For those of us living in the West, qadar (divine will or destiny) is a difficult topic to grapple with.
The Western world is based on the idea that we make our own destiny and that we should push to reach our goals no matter what it takes. And this attitude has led to some amazing advances and discoveries that benefit mankind greatly.
But, as Muslims, should we consider this attitude impetuous?
How should we understand the destiny Allah has ordained for us?
And how do we explain the fact that we have free will?
As Muslims, we know that whatever is written for us will unerringly come to us; whether it is fortune or calamity. But we also know that we must put forth the effort to try to reach our goals. Islam does not prohibit the Western “go get ‘em” attitude, it only tempers it with wisdom.
Destiny and Free Will
Some of the wisdom Islam affords us is in knowing that: “What comes to us would never have missed us and what misses us would never have reached us.” And understanding that means we should not grieve for or exceed the limits set by Allah for something that is not meant for us.
So how do we understand free will if Allah has already ordained everything?
First, we have to understand that Allah is all aware. It is a grave mistake to try to apply our limitations to Allah, the Limitless. We have a linear understanding of time. We move along in time not seeing what will come next. But time, a part of the creation, does not apply to the creator – Allah.
Allah has created the future and understands intimately what it holds, just as He has created our past and present. Even though Allah knows and has ordained what will happen in the future, we still have free will in the present. We have the will to choose our good or bad intentions and actions whether or not they attain the intended result.
For us, not knowing what the future holds motivates us to act, to take advantage of our free will. if we already knew what the future held, we would never use our free will to strive for anything. And our striving to do good is what we are rewarded for.
Allah tells us in the Quran:
Whoever works righteousness — whether male or female — while he (or she) is a true believer (of Islamic Monotheism) verily, to him We will give a good life (in this world with respect, contentment and lawful provision); and We shall pay them certainly a reward in proportion to the best of what they used to do (i.e. Paradise in the Hereafter). (16:97)
Futility of Exceeding the Limits
At the same time that we have free will to strive for the good in the future, we should not over step the limits set by Allah. If we are to strive to build an orphanage, we will be rewarded for our intention and efforts to do that righteous deed; even though the end result is from Allah.
But what if we steal money to build that orphanage?
It was the will of Allah that the orphanage would be built, with or without the stealing. What was the use in mixing bad intentions and deeds with good?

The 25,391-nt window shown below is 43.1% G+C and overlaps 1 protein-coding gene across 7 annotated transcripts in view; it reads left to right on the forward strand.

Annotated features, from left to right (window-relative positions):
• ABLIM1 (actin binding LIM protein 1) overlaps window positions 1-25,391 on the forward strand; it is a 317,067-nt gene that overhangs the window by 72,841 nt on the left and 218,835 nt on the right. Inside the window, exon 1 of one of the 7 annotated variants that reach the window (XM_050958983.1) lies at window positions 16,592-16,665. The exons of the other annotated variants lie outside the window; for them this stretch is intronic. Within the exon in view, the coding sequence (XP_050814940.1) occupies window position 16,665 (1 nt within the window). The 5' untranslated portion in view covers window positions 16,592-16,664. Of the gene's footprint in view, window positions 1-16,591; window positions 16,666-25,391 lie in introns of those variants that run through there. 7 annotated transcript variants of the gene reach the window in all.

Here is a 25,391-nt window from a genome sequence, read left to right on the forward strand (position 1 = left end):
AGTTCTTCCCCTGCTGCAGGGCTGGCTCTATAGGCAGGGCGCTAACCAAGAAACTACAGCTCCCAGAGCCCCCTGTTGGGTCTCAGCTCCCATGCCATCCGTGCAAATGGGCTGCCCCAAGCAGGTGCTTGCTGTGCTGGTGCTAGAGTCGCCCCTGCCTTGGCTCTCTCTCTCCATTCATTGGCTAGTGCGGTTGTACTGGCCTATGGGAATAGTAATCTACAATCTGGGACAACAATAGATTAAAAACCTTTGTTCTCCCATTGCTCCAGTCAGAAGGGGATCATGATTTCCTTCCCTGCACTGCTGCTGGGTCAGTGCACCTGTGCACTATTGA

There is benefit in Western mentality of “get it done” but there is wisdom in leaving off the “at all costs”. This is where the Islamic attitude lies. It is a balance of knowing you can try your best to do your best while not exceeding the limits set by Allah; because the result is already written.
In hindsight, we can see the truth of “what is written will come to you” in parts of our lives where the opposite has happened. That is to say we all have times in our lives where we worked toward something but did not attain the end result no matter what we did.
The Story of the Shrimp
As I look back through my life, I can find many examples. Like the time my husband and I invited a sister and her family over for dinner. The dish I was planning to make was my favorite from my Creole culture and it called for shrimp. I was hoping to share the delicacy with the sister and her family.
As I prepared for the meal I intended to serve, I made a list and went to the store. When I got to the cashier to pay for my selections, something very strange happened. As the cashier rang up all my items, she could not ring up the shrimp.
The cashier tried and tried and tried again to ring up the shrimp so that I could pay for it, but the register would not recognize the purchase. In fact, the computer recognized all other items but when the cashier tried to ring up the shrimp…
In the end, I had to put the shrimp back and quickly think of something else to make that didn’t require shrimp.
When I told the sister what I had planned to cook for her family and what had happened at the store, she informed me that she was deathly allergic to shrimp. I had no idea about her allergy; looking back on the strange event, what happened made complete sense. I was never meant to cook that meal, to serve it to her, and she was never meant to be harmed by it. It was the will of Allah and nothing could have changed that.
Allah willing, I will still be rewarded for my intention and efforts in trying to make the meal that I loved for the sister and her family. But Allah had written that I would not serve that meal and nothing I could have done would have changed that, even if I had exceeded the limits set by Allah to obtain the shrimp.
What is meant for us will come to us. What is not meant for us will never come to us. And there is no error in what we have missed out on or what we have received. This is the will of Allah. But it is up to us to strive with good intentions obeying the limits set by Allah.
There is wisdom in taking a path between “fatalism” and “at all costs”.
The wisdom of Islam lies in the middle path.
(From Discovering Islam’s archive.)